Over the summer I traveled to Wuhan to continue my series of talks with people about the challenges facing China. Coming here was part of an effort to break out of the black hole of Beijing politics and explore the view from China’s vast hinterland.
Wuhan seemed a logical place to start because it is one of the country’s great inland port cities—it has a population of more than 8 million and is a gateway to the interior. A conglomeration of what were once three cities, Wuhan is at the intersection of two of China’s most important rivers, the Yangtze and the Han. This made it a prize of European imperialists, who occupied it in the nineteenth century, building impressive Western-style banks and office blocks along the Yangtze River front—a smaller version of Shanghai on the coast. More recently, layoffs in its vast steelworks have led to worker unrest, while the city has been at the center of disputes over forced urbanization and evictions.
In an earlier post, I talked to the documentary filmmaker and feminist scholar Ai Xiaoming, who spoke about her efforts to document those struggling for social justice. Ai had been born in Wuhan but spent most of her adult life in Beijing or Guangzhou. I wanted to talk to someone more permanently rooted in this city, and so was drawn inexorably to Hu Fayun, a sixty-seven-year-old writer who has spent his entire life in Wuhan, except for two years during the Cultural Revolution when he was exiled to a village.
Besides remaining true to his roots in Wuhan, Hu is also atypical in his writing style. Most Chinese writers who tackle sensitive topics tend to use what Perry Link calls the “daft hilarity” style—dealing with the Cultural Revolution and other topics with the subtlety of a South Park episode. Hu prefers finely-honed novels that deal with big issues in complex, nuanced ways. His most popular work is Ruyan@sars.come, a novel written in 2004 about the Severe Acute Respiratory Syndrome epidemic that swept through China. (This is also his only work to be translated into English, as Such Is This World@sars.come, thanks to the heroic efforts of the tiny Ragged Banner Press, a small publisher run by the translator A.E. Clark.)
The novel centers on an upstanding woman named Ruyan—a person whose honesty and forthrightness immediately captured the public’s imagination. Reviewing it in the Review in 2011, Link wrote that the novel “shows the popular thirst to see precisely these kinds of values reemerge.”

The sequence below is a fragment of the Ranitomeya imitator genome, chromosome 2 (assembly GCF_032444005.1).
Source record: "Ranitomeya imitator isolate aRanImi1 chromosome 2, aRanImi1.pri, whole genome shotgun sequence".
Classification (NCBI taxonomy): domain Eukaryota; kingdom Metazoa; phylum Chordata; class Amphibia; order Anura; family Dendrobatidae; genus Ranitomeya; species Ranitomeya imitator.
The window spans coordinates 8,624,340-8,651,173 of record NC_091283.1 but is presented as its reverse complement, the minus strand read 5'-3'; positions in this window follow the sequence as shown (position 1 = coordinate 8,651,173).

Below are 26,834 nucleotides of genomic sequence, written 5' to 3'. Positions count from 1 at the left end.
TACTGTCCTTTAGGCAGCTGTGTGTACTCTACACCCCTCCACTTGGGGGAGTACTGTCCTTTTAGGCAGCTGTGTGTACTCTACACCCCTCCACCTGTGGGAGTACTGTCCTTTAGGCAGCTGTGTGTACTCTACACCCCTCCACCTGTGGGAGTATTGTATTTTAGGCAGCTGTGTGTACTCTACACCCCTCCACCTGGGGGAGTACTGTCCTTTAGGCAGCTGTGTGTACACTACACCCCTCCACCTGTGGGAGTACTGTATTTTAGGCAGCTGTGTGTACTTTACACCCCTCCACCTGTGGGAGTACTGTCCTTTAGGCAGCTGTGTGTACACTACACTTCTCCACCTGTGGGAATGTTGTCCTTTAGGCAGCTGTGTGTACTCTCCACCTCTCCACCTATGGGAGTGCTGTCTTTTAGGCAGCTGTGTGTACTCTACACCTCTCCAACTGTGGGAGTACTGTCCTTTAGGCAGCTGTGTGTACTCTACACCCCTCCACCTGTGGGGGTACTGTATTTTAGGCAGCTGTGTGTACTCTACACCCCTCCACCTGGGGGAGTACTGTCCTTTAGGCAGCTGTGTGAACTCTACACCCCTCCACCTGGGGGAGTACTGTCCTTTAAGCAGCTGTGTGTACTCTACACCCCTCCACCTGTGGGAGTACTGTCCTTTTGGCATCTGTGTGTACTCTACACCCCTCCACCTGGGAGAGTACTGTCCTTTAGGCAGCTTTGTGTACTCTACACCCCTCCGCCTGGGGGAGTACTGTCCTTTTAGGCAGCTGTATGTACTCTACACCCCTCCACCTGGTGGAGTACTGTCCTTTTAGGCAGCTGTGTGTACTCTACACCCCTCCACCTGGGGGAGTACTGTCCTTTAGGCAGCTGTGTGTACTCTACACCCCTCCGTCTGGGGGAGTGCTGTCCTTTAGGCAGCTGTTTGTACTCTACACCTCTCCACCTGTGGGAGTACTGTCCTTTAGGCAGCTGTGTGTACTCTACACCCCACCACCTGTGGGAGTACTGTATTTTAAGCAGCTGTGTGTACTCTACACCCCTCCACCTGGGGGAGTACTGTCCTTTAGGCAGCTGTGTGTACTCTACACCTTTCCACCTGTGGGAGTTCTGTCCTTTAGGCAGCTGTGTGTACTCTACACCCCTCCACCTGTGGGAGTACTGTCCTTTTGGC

Hu is a descendant of a long line of local scholars and minor officials from this region. His father was a doctor who in World War II joined the Chinese army—then run by the Nationalist Party—and refused to join the Communists when they defeated the Nationalists in the civil war. His father’s decision would mark him for life. Born in January 1949, just months before the Communist takeover, Hu was labeled as coming from a “bad background.” Over a very rainy afternoon, I met Hu in his home on the outskirts of Wuhan, where we talked about the lure of the Cultural Revolution, the difficulties of working within the system during this era of political persecution, and his decision to sign the bold civil rights manifesto Charter 08, which endorsed freedom of association and an end to one-party rule, among other principles.
Ian Johnson: How do you see yourself as a writer? After the Cultural Revolution you joined the Chinese Writers Association—the government body that manages authors. That meant some financial stability because all writers in the association get a salary, even if it’s not much, but it also means that the government could cut this salary if it doesn’t like your work. And yet you have often criticized the system. Do you think of yourself as being tizhinei (inside the system) or tizhiwai (outside the system)?
Hu Fayan: Somewhere in between. Before Tiananmen in 1989 I was quite hopeful. A lot of people hoped. But a lot of this hope was destroyed by the tanks and machine guns. Since then I’ve become more critical and my works have a harder time getting published.